UN Officials Encourage Treaty Implementation as General Assembly Session Opens
Monday, September 24, 2007 1:39 PM

During the opening of the General Assembly session, countries traditionally promise to sign on to more treaties as part of the UN's annual campaign to support its conventions. This year, however, UN officials are saying that signing on is not enough; Member States need to improve domestic implementation. 

As part of this year's theme on member state participation and implementation, UN officials have highlighted forty-three treaties that deal with fundamental human rights issues on which they hope to place more attention. All of the featured treaties have either not yet come into force or received universal ratification.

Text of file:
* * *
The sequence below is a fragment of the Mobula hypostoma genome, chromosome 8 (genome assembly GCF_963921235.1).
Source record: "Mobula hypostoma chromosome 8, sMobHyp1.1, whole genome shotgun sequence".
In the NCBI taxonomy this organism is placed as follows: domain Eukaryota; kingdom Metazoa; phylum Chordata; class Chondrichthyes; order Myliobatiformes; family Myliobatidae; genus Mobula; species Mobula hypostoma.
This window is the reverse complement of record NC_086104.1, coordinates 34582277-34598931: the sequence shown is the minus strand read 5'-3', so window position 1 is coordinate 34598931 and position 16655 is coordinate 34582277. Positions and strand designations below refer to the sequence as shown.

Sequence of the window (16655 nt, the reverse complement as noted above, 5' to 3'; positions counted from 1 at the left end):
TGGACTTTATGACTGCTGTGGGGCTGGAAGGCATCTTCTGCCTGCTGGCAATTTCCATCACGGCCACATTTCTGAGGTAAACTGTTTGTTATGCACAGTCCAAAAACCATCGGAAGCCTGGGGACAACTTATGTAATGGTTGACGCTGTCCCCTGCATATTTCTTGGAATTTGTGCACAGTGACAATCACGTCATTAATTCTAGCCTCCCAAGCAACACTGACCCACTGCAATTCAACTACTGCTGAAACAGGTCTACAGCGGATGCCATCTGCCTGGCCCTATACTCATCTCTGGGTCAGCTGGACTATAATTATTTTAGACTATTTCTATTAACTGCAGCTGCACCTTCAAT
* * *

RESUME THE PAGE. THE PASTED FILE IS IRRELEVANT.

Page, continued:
For example, the Convention on the Rights of Persons with Disabilities (Disabilities Convention) and the Convention on the Elimination of All Forms of Discrimination against Women (CEDAW) are two of the highlighted treaties. The Disabilities Convention has over 100 signatories, but still lacks 15 country ratifications to move the treaty into force. On the other hand, while CEDAW has been ratified by 185 countries, Iran, Nauru, Palau, Qatar, Tonga, Somalia, Sudan, and the United States have yet to ratify it. Officials hope that through this year's campaign, treaties such as these will be universally ratified, improving the lives of some of the most marginalized and discriminated against persons in the world.

Compiled from: "Countries Can Do More to Implement International Treaties, says UN Official," UN Daily News from the United Nation News Service, 24 September 2007.